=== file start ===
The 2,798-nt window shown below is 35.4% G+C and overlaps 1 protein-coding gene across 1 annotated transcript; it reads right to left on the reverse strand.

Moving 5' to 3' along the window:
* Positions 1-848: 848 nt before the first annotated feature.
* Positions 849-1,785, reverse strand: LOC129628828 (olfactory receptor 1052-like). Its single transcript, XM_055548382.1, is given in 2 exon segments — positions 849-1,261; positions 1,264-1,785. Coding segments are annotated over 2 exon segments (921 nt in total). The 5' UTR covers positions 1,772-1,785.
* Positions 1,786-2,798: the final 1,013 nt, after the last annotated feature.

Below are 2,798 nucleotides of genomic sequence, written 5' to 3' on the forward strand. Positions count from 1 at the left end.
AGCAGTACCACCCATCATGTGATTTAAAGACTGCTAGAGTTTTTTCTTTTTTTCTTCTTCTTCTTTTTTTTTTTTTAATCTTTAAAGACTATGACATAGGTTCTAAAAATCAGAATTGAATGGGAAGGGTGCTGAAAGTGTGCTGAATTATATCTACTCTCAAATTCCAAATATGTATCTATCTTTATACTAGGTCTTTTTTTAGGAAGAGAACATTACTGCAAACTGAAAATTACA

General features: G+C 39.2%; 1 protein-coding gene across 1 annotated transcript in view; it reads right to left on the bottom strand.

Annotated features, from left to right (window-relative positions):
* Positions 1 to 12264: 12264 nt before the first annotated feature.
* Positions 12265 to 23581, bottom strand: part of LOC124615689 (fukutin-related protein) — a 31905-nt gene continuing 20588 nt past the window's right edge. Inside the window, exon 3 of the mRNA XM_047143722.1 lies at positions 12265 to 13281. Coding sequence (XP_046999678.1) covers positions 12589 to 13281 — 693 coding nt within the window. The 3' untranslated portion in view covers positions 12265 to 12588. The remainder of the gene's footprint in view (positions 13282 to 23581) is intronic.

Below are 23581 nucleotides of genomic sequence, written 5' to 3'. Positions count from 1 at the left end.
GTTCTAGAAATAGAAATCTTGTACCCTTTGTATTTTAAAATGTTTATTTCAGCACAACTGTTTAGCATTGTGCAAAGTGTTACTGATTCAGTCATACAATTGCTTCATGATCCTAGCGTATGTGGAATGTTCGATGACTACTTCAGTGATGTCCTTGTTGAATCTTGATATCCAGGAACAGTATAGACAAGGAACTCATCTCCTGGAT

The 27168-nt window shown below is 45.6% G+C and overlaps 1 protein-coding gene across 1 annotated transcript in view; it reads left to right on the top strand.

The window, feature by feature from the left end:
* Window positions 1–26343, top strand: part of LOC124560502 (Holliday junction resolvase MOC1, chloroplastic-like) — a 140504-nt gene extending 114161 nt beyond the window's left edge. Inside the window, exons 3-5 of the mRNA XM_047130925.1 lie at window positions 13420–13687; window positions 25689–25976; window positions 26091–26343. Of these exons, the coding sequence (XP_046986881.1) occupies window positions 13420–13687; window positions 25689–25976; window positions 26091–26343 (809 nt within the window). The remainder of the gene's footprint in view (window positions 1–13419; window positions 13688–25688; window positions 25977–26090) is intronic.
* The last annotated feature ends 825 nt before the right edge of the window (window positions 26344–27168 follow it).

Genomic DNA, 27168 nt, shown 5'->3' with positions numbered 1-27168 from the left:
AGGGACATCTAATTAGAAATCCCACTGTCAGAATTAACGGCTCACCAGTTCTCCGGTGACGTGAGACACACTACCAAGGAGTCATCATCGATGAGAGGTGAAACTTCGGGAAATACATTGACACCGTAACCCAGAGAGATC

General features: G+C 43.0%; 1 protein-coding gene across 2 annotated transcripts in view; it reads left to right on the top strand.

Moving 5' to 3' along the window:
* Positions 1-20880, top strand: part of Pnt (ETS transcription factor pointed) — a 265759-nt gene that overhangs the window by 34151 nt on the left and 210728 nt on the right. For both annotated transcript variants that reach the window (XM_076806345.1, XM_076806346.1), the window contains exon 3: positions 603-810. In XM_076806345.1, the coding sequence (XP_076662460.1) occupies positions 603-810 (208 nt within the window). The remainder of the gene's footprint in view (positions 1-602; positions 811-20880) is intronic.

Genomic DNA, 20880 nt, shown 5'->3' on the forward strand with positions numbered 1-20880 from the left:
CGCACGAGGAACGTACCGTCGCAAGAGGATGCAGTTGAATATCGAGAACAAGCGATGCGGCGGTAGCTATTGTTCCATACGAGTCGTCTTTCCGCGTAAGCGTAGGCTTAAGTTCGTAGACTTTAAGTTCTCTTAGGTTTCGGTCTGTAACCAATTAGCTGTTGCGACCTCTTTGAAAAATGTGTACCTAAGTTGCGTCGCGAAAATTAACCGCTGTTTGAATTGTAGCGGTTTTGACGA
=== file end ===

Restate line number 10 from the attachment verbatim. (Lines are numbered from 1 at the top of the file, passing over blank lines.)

* Positions 1 to 12264: 12264 nt before the first annotated feature.